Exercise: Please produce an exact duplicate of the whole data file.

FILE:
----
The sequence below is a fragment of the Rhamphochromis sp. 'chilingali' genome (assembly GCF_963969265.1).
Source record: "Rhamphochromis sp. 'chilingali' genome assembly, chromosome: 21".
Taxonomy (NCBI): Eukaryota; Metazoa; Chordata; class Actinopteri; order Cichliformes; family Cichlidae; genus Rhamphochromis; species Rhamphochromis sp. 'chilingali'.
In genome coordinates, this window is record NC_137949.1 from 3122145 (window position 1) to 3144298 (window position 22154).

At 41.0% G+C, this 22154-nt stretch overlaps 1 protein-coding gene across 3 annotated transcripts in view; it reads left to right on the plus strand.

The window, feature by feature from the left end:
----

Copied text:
The sequence below is a fragment of the Rhamphochromis sp. 'chilingali' genome (assembly GCF_963969265.1).
Source record: "Rhamphochromis sp. 'chilingali' genome assembly, chromosome: 21".
Taxonomy (NCBI): Eukaryota; Metazoa; Chordata; class Actinopteri; order Cichliformes; family Cichlidae; genus Rhamphochromis; species Rhamphochromis sp. 'chilingali'.
In genome coordinates, this window is record NC_137949.1 from 3122145 (window position 1) to 3144298 (window position 22154).

At 41.0% G+C, this 22154-nt stretch overlaps 1 protein-coding gene across 3 annotated transcripts in view; it reads left to right on the plus strand.

The window, feature by feature from the left end: